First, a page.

Bank chief rejects rate cuts

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The Independent Online
EDDIE GEORGE, the Governor of the Bank of England, yesterday dismissed calls for a cut in interest rates amid growing demands from employers and unions.

His announcement, to the Trades Union Congress in Blackpool, came as Gordon Brown, the Chancellor of the Exchequer, today discloses plans to avert the threat of deepening global recession.

In his speech Mr George signalled that although he felt there would not be a cut in interest rates in Britain, there would be no rise either.

True to his reputation as "Steady Eddie", Mr George indicated to the TUC that the economy was on course to meet the Government's inflation rate target.

His address - the first by a Governor of the Bank of England to a TUC conference - coincided with threats of more job losses because of the strength of the pound. Mr George recognised that his refusal on lower interest rates was "cold comfort" to exporters, but the Bank was operating in "extraordinarily difficult circumstances".

Meanwhile the Chancellor, in Tokyo as chairman of the G7 industrialised nations, will today signal that the world's leading finance ministers are ready to take some concerted action for cuts in rates, particularly in the Far East to raise growth, and to take measures to reduce crippling debt problems in Asia.

The package has the backing of the US Federal Reserve and President Bill Clinton who this week called for united action by Japan, Europe and other nations to "spur growth".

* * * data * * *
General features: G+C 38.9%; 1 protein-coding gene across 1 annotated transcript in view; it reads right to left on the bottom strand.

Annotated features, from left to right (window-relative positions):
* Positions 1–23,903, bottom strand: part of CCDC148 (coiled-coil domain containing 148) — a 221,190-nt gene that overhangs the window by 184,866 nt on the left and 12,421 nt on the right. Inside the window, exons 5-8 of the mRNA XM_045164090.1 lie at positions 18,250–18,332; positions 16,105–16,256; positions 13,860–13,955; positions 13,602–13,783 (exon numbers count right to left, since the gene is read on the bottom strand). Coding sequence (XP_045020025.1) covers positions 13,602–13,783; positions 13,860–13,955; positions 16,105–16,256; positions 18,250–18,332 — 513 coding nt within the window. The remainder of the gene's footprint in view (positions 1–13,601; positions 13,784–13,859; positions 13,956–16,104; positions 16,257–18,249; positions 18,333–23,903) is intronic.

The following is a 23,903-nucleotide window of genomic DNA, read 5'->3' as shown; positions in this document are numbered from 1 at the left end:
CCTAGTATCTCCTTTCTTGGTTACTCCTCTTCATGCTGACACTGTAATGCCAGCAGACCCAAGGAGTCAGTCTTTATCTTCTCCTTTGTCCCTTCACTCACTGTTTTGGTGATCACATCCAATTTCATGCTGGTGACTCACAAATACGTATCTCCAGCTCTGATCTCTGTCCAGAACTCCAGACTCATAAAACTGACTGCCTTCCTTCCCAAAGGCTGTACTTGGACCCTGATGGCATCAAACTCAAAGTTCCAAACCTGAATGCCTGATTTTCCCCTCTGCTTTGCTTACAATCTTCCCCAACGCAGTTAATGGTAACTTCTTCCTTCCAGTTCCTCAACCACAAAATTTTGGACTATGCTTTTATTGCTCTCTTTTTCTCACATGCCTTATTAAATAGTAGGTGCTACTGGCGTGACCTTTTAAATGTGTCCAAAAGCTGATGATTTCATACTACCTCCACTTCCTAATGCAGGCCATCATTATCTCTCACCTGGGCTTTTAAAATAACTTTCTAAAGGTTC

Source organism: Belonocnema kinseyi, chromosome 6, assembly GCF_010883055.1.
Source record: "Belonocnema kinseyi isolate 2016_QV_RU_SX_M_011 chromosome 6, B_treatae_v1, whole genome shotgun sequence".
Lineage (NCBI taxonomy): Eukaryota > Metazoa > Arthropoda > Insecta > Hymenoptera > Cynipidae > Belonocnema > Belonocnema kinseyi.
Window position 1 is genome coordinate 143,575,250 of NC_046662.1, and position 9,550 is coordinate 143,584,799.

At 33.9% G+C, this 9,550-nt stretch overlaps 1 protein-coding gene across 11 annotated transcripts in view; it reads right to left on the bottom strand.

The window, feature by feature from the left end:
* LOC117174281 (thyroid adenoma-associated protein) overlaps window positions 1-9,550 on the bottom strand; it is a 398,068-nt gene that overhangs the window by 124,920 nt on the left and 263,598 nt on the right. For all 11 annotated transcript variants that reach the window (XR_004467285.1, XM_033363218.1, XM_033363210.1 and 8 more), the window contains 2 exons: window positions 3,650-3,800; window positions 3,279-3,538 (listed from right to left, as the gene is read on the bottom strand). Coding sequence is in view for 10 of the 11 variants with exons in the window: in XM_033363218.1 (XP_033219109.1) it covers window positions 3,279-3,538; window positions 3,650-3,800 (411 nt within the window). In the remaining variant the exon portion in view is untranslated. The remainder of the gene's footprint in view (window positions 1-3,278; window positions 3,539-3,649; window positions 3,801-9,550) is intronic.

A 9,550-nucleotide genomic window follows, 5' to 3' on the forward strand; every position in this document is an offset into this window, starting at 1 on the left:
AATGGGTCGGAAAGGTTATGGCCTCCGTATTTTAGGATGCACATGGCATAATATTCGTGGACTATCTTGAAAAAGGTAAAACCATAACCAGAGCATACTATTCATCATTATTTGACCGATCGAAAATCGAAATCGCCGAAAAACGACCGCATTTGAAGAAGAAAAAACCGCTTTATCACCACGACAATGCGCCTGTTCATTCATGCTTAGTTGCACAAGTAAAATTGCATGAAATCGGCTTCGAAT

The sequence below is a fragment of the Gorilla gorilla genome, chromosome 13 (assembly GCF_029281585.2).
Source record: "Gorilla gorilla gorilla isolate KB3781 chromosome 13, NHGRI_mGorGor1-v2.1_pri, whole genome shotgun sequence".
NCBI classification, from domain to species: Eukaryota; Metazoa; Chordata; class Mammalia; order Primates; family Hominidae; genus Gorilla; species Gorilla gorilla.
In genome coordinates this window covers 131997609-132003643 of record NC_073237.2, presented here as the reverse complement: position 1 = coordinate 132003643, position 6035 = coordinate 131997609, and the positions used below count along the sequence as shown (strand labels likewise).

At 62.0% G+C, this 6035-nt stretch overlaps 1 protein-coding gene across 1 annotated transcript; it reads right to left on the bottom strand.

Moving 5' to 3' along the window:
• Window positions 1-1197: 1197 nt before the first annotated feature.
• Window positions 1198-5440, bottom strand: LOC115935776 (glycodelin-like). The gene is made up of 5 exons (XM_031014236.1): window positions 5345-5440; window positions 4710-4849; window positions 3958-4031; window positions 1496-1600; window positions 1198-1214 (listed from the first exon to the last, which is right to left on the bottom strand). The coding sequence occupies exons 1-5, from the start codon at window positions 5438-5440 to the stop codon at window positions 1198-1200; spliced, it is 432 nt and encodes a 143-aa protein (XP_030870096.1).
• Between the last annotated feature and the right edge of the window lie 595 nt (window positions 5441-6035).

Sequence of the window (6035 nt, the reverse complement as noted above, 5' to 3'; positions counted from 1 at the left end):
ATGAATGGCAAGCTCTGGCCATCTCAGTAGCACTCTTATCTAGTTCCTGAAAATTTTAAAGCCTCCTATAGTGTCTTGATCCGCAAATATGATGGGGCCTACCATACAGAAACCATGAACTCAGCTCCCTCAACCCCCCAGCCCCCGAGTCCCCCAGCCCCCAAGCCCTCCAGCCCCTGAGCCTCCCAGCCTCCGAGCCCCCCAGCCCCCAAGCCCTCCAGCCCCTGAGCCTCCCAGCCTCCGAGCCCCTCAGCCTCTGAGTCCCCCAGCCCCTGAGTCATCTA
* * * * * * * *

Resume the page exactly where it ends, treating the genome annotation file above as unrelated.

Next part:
In the UK there were clear signals that interest rates will have to remain at their present level for the time being, in spite of yesterday's fall in the retail price index to 2.5 per cent, hitting the Treasury's target.

Before flying to Japan, where he will speak to the Japanese banking association, the Chancellor said the first step in the recovery package was the G7 statement produced on Monday, after intense negotiations, confirming their view that the "balance of risks in the world economy has shifted", which was seen as a clear signal that the G7 countries believe rates could be reduced.

Mr Brown said co-ordinated action would include a meeting of G7 finance ministers at the beginning of October and the IMF and World Bank summits in Washington.

Tony Blair, also speaking last night, hinted that he hoped interest rates in the UK had peaked at 7.5 per cent as he arrived at Blackpool for dinner with the TUC leaders. The Prime Minister resisted the clamour by union leaders to reflate the economy, and insisted the UK economy was healthier than for more than a decade.

In his address to the TUC, Mr George said the Bank's Monitary Policy Committee had to take into account the whole economy. In an attempt to placate those who thought the committee was filled with "pointyheads, inflation nutters or even manufacturing hooligans", Mr George said: "They would be just as rigorous in cutting interest rates as they had been in raising them."

In an address that was more economics lecture than speech, he was at pains to persuade his audience that the interest-rate setting committee cared about the real economy. "We are ... interested in growth and employment that is sustained into the medium and long term. And permanently lowered inflation is a necessary condition for achieving that," he said.

Ken Jackson, General Secretary of the Amalgamated Engineering & Electrical Union, one of the Bank of England's principle critics, said manufacturing suffered from the "twin evils" of a strong pound and high interest rates. It was a "very conservative body" and it adopted a one-track policy towards the economy.

Roger Lyons, leader of the Manufacturing, Science Finance union, another of Mr George's detractors, said he recognised the need for balance in the economy. "While on balance we would prefer to have skilled, quality manufacturing jobs in the economy than not."

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